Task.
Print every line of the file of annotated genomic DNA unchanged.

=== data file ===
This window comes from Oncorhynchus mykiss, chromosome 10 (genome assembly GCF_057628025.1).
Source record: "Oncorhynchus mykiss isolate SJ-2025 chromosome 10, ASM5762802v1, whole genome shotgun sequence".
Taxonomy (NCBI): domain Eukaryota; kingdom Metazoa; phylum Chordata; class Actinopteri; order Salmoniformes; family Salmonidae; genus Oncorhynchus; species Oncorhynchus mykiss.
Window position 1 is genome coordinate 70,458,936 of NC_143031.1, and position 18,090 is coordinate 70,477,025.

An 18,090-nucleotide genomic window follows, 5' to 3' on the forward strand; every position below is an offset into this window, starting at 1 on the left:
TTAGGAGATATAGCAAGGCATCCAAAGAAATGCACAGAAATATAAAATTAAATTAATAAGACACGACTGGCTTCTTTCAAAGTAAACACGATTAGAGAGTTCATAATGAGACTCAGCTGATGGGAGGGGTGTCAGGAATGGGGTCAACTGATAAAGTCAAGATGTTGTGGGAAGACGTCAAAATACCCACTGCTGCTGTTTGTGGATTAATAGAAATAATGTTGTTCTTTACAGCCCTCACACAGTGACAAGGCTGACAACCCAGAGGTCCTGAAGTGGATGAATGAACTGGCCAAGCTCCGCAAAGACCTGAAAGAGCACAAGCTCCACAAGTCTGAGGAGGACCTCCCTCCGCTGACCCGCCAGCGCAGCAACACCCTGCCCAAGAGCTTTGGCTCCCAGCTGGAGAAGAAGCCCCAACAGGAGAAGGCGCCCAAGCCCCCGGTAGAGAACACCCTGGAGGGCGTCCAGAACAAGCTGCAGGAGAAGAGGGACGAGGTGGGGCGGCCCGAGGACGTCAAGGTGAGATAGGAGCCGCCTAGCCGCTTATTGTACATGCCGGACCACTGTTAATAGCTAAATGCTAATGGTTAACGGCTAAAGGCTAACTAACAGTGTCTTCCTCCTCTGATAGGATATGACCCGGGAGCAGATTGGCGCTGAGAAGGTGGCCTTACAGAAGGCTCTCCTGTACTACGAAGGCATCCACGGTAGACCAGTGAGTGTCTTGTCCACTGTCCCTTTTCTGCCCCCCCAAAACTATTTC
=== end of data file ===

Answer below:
This window comes from Oncorhynchus mykiss, chromosome 10 (genome assembly GCF_057628025.1).
Source record: "Oncorhynchus mykiss isolate SJ-2025 chromosome 10, ASM5762802v1, whole genome shotgun sequence".
Taxonomy (NCBI): domain Eukaryota; kingdom Metazoa; phylum Chordata; class Actinopteri; order Salmoniformes; family Salmonidae; genus Oncorhynchus; species Oncorhynchus mykiss.
Window position 1 is genome coordinate 70,458,936 of NC_143031.1, and position 18,090 is coordinate 70,477,025.

An 18,090-nucleotide genomic window follows, 5' to 3' on the forward strand; every position below is an offset into this window, starting at 1 on the left:
TTAGGAGATATAGCAAGGCATCCAAAGAAATGCACAGAAATATAAAATTAAATTAATAAGACACGACTGGCTTCTTTCAAAGTAAACACGATTAGAGAGTTCATAATGAGACTCAGCTGATGGGAGGGGTGTCAGGAATGGGGTCAACTGATAAAGTCAAGATGTTGTGGGAAGACGTCAAAATACCCACTGCTGCTGTTTGTGGATTAATAGAAATAATGTTGTTCTTTACAGCCCTCACACAGTGACAAGGCTGACAACCCAGAGGTCCTGAAGTGGATGAATGAACTGGCCAAGCTCCGCAAAGACCTGAAAGAGCACAAGCTCCACAAGTCTGAGGAGGACCTCCCTCCGCTGACCCGCCAGCGCAGCAACACCCTGCCCAAGAGCTTTGGCTCCCAGCTGGAGAAGAAGCCCCAACAGGAGAAGGCGCCCAAGCCCCCGGTAGAGAACACCCTGGAGGGCGTCCAGAACAAGCTGCAGGAGAAGAGGGACGAGGTGGGGCGGCCCGAGGACGTCAAGGTGAGATAGGAGCCGCCTAGCCGCTTATTGTACATGCCGGACCACTGTTAATAGCTAAATGCTAATGGTTAACGGCTAAAGGCTAACTAACAGTGTCTTCCTCCTCTGATAGGATATGACCCGGGAGCAGATTGGCGCTGAGAAGGTGGCCTTACAGAAGGCTCTCCTGTACTACGAAGGCATCCACGGTAGACCAGTGAGTGTCTTGTCCACTGTCCCTTTTCTGCCCCCCCAAAACTATTTC